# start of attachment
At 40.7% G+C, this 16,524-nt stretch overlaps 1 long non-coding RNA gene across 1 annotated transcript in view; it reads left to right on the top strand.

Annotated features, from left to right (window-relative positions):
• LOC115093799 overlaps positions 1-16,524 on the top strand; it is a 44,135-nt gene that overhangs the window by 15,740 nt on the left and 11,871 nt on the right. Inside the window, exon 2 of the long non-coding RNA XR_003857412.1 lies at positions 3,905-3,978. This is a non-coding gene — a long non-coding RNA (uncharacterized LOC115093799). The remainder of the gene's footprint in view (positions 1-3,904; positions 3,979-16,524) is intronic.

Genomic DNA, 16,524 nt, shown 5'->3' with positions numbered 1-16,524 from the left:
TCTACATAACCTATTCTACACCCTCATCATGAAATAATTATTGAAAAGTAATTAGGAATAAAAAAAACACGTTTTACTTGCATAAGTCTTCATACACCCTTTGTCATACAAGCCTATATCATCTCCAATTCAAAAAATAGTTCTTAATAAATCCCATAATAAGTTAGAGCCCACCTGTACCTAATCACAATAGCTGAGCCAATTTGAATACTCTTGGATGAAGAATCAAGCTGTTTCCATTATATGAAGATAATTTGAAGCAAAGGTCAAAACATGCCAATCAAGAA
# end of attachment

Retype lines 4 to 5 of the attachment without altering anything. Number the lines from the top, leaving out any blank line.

Genomic DNA, 16,524 nt, shown 5'->3' with positions numbered 1-16,524 from the left:
TCTACATAACCTATTCTACACCCTCATCATGAAATAATTATTGAAAAGTAATTAGGAATAAAAAAAACACGTTTTACTTGCATAAGTCTTCATACACCCTTTGTCATACAAGCCTATATCATCTCCAATTCAAAAAATAGTTCTTAATAAATCCCATAATAAGTTAGAGCCCACCTGTACCTAATCACAATAGCTGAGCCAATTTGAATACTCTTGGATGAAGAATCAAGCTGTTTCCATTATATGAAGATAATTTGAAGCAAAGGTCAAAACATGCCAATCAAGAA